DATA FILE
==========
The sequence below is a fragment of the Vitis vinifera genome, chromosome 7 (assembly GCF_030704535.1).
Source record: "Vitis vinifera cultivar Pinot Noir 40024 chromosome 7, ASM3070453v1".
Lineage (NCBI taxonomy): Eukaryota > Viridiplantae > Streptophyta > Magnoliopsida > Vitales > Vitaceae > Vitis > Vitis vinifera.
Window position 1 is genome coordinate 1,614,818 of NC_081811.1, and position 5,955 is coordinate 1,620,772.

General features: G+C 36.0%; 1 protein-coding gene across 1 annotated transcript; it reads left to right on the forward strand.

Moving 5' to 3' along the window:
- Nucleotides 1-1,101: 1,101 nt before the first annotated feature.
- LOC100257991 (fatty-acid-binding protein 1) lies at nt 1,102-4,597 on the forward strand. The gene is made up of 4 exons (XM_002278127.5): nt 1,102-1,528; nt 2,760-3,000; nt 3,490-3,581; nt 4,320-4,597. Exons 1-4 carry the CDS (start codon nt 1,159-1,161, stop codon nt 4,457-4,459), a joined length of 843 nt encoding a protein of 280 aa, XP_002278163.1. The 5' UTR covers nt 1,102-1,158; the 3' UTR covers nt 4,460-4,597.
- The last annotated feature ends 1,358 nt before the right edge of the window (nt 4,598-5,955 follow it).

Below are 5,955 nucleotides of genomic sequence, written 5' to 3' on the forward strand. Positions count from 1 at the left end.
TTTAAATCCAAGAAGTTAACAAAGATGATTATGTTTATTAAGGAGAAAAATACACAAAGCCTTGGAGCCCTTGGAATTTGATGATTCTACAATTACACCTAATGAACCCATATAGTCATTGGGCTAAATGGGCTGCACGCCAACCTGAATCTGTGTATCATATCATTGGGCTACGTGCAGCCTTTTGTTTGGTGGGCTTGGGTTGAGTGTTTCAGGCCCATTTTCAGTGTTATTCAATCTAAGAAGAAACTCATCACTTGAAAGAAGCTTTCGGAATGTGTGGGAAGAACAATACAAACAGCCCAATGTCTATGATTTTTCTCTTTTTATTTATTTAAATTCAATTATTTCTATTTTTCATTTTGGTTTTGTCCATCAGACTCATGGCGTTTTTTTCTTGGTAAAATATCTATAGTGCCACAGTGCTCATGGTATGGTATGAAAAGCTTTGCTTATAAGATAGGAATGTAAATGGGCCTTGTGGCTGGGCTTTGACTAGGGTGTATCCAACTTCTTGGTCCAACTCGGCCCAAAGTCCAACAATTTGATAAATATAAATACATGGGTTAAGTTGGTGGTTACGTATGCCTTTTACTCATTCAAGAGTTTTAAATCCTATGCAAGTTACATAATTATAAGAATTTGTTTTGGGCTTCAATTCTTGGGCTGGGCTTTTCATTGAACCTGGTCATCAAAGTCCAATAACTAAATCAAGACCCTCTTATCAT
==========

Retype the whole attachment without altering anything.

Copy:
The sequence below is a fragment of the Vitis vinifera genome, chromosome 7 (assembly GCF_030704535.1).
Source record: "Vitis vinifera cultivar Pinot Noir 40024 chromosome 7, ASM3070453v1".
Lineage (NCBI taxonomy): Eukaryota > Viridiplantae > Streptophyta > Magnoliopsida > Vitales > Vitaceae > Vitis > Vitis vinifera.
Window position 1 is genome coordinate 1,614,818 of NC_081811.1, and position 5,955 is coordinate 1,620,772.

General features: G+C 36.0%; 1 protein-coding gene across 1 annotated transcript; it reads left to right on the forward strand.

Moving 5' to 3' along the window:
- Nucleotides 1-1,101: 1,101 nt before the first annotated feature.
- LOC100257991 (fatty-acid-binding protein 1) lies at nt 1,102-4,597 on the forward strand. The gene is made up of 4 exons (XM_002278127.5): nt 1,102-1,528; nt 2,760-3,000; nt 3,490-3,581; nt 4,320-4,597. Exons 1-4 carry the CDS (start codon nt 1,159-1,161, stop codon nt 4,457-4,459), a joined length of 843 nt encoding a protein of 280 aa, XP_002278163.1. The 5' UTR covers nt 1,102-1,158; the 3' UTR covers nt 4,460-4,597.
- The last annotated feature ends 1,358 nt before the right edge of the window (nt 4,598-5,955 follow it).

Below are 5,955 nucleotides of genomic sequence, written 5' to 3' on the forward strand. Positions count from 1 at the left end.
TTTAAATCCAAGAAGTTAACAAAGATGATTATGTTTATTAAGGAGAAAAATACACAAAGCCTTGGAGCCCTTGGAATTTGATGATTCTACAATTACACCTAATGAACCCATATAGTCATTGGGCTAAATGGGCTGCACGCCAACCTGAATCTGTGTATCATATCATTGGGCTACGTGCAGCCTTTTGTTTGGTGGGCTTGGGTTGAGTGTTTCAGGCCCATTTTCAGTGTTATTCAATCTAAGAAGAAACTCATCACTTGAAAGAAGCTTTCGGAATGTGTGGGAAGAACAATACAAACAGCCCAATGTCTATGATTTTTCTCTTTTTATTTATTTAAATTCAATTATTTCTATTTTTCATTTTGGTTTTGTCCATCAGACTCATGGCGTTTTTTTCTTGGTAAAATATCTATAGTGCCACAGTGCTCATGGTATGGTATGAAAAGCTTTGCTTATAAGATAGGAATGTAAATGGGCCTTGTGGCTGGGCTTTGACTAGGGTGTATCCAACTTCTTGGTCCAACTCGGCCCAAAGTCCAACAATTTGATAAATATAAATACATGGGTTAAGTTGGTGGTTACGTATGCCTTTTACTCATTCAAGAGTTTTAAATCCTATGCAAGTTACATAATTATAAGAATTTGTTTTGGGCTTCAATTCTTGGGCTGGGCTTTTCATTGAACCTGGTCATCAAAGTCCAATAACTAAATCAAGACCCTCTTATCAT